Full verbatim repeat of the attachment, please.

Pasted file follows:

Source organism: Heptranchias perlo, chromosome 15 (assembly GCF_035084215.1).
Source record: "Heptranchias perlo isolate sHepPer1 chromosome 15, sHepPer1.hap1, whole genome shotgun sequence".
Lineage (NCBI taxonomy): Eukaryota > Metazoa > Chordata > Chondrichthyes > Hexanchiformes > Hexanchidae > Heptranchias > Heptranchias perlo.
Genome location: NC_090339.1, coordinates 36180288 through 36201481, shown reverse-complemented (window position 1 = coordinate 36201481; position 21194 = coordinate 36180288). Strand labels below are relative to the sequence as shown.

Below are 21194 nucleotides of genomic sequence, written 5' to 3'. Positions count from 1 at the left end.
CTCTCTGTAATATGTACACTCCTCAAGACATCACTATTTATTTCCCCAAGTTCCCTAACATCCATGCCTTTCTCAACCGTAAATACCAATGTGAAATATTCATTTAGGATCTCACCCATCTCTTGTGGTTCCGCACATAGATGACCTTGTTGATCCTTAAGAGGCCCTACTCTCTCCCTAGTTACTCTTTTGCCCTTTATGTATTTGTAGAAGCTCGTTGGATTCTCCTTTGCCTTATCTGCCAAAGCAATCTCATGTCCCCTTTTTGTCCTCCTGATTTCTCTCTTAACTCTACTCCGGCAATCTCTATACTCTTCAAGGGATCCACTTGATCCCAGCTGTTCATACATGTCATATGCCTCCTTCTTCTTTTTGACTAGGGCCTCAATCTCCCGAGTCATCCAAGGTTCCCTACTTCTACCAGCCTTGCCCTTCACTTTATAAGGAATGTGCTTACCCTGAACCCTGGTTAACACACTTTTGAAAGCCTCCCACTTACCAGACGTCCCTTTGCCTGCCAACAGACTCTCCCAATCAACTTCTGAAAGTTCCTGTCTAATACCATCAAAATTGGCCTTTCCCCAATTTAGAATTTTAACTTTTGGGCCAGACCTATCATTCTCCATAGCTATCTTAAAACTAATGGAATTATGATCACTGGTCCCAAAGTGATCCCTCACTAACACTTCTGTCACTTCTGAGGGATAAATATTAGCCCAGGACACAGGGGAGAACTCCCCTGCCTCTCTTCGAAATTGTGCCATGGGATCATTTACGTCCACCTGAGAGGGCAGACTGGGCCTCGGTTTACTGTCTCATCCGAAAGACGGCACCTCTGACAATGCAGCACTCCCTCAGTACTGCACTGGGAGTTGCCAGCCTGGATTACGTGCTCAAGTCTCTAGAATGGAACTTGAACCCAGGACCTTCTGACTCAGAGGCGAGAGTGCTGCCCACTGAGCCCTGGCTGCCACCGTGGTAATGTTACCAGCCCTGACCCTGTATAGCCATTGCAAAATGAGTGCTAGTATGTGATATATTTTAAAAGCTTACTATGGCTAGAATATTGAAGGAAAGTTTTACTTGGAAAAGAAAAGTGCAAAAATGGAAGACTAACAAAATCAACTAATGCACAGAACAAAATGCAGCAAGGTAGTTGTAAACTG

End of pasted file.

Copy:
Source organism: Heptranchias perlo, chromosome 15 (assembly GCF_035084215.1).
Source record: "Heptranchias perlo isolate sHepPer1 chromosome 15, sHepPer1.hap1, whole genome shotgun sequence".
Lineage (NCBI taxonomy): Eukaryota > Metazoa > Chordata > Chondrichthyes > Hexanchiformes > Hexanchidae > Heptranchias > Heptranchias perlo.
Genome location: NC_090339.1, coordinates 36180288 through 36201481, shown reverse-complemented (window position 1 = coordinate 36201481; position 21194 = coordinate 36180288). Strand labels below are relative to the sequence as shown.

Below are 21194 nucleotides of genomic sequence, written 5' to 3'. Positions count from 1 at the left end.
CTCTCTGTAATATGTACACTCCTCAAGACATCACTATTTATTTCCCCAAGTTCCCTAACATCCATGCCTTTCTCAACCGTAAATACCAATGTGAAATATTCATTTAGGATCTCACCCATCTCTTGTGGTTCCGCACATAGATGACCTTGTTGATCCTTAAGAGGCCCTACTCTCTCCCTAGTTACTCTTTTGCCCTTTATGTATTTGTAGAAGCTCGTTGGATTCTCCTTTGCCTTATCTGCCAAAGCAATCTCATGTCCCCTTTTTGTCCTCCTGATTTCTCTCTTAACTCTACTCCGGCAATCTCTATACTCTTCAAGGGATCCACTTGATCCCAGCTGTTCATACATGTCATATGCCTCCTTCTTCTTTTTGACTAGGGCCTCAATCTCCCGAGTCATCCAAGGTTCCCTACTTCTACCAGCCTTGCCCTTCACTTTATAAGGAATGTGCTTACCCTGAACCCTGGTTAACACACTTTTGAAAGCCTCCCACTTACCAGACGTCCCTTTGCCTGCCAACAGACTCTCCCAATCAACTTCTGAAAGTTCCTGTCTAATACCATCAAAATTGGCCTTTCCCCAATTTAGAATTTTAACTTTTGGGCCAGACCTATCATTCTCCATAGCTATCTTAAAACTAATGGAATTATGATCACTGGTCCCAAAGTGATCCCTCACTAACACTTCTGTCACTTCTGAGGGATAAATATTAGCCCAGGACACAGGGGAGAACTCCCCTGCCTCTCTTCGAAATTGTGCCATGGGATCATTTACGTCCACCTGAGAGGGCAGACTGGGCCTCGGTTTACTGTCTCATCCGAAAGACGGCACCTCTGACAATGCAGCACTCCCTCAGTACTGCACTGGGAGTTGCCAGCCTGGATTACGTGCTCAAGTCTCTAGAATGGAACTTGAACCCAGGACCTTCTGACTCAGAGGCGAGAGTGCTGCCCACTGAGCCCTGGCTGCCACCGTGGTAATGTTACCAGCCCTGACCCTGTATAGCCATTGCAAAATGAGTGCTAGTATGTGATATATTTTAAAAGCTTACTATGGCTAGAATATTGAAGGAAAGTTTTACTTGGAAAAGAAAAGTGCAAAAATGGAAGACTAACAAAATCAACTAATGCACAGAACAAAATGCAGCAAGGTAGTTGTAAACTG